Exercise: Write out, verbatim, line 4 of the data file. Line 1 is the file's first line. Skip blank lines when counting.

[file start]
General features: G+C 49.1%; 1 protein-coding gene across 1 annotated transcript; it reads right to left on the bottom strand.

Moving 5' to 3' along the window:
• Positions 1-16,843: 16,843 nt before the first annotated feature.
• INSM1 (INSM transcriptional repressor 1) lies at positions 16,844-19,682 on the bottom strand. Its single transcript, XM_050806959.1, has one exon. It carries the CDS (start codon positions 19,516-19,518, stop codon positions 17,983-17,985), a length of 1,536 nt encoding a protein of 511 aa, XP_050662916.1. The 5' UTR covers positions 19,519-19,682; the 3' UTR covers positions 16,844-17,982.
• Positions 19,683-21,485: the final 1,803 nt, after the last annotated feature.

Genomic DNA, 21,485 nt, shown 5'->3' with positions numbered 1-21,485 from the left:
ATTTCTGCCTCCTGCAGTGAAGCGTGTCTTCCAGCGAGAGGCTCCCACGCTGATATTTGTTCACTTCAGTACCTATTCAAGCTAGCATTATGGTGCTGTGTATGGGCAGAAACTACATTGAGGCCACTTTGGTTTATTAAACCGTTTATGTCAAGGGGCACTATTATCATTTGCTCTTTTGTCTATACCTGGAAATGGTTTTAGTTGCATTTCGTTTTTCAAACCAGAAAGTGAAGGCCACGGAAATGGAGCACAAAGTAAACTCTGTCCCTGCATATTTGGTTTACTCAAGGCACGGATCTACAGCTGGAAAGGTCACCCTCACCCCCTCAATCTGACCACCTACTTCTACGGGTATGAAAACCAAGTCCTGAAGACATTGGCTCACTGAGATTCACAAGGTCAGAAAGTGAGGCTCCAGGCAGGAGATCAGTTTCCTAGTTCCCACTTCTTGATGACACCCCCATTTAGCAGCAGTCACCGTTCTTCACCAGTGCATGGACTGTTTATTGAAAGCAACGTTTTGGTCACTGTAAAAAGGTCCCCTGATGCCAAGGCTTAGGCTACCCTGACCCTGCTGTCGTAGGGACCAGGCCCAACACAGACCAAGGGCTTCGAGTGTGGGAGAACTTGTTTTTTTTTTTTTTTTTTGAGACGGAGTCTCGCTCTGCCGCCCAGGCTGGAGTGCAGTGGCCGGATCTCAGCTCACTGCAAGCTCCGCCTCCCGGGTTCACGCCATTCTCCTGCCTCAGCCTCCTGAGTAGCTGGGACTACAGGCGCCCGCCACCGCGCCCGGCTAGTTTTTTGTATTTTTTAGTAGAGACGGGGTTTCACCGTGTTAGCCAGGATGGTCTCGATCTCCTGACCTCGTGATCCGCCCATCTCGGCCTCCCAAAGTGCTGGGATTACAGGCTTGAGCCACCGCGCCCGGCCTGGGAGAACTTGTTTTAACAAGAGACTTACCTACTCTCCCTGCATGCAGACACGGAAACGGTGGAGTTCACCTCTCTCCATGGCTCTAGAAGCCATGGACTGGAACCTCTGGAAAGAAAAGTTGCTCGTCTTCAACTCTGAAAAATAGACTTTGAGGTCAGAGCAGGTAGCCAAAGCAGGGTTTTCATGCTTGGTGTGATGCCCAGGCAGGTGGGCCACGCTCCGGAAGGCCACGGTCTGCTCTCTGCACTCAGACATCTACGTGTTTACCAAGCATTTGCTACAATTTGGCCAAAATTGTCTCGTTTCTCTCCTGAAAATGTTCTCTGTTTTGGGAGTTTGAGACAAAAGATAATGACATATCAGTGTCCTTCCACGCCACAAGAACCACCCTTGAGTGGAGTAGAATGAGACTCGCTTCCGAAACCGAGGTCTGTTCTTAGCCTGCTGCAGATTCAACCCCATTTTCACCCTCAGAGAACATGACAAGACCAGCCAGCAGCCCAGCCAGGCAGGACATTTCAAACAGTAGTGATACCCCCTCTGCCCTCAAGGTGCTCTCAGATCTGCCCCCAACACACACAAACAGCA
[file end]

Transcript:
• INSM1 (INSM transcriptional repressor 1) lies at positions 16,844-19,682 on the bottom strand. Its single transcript, XM_050806959.1, has one exon. It carries the CDS (start codon positions 19,516-19,518, stop codon positions 17,983-17,985), a length of 1,536 nt encoding a protein of 511 aa, XP_050662916.1. The 5' UTR covers positions 19,519-19,682; the 3' UTR covers positions 16,844-17,982.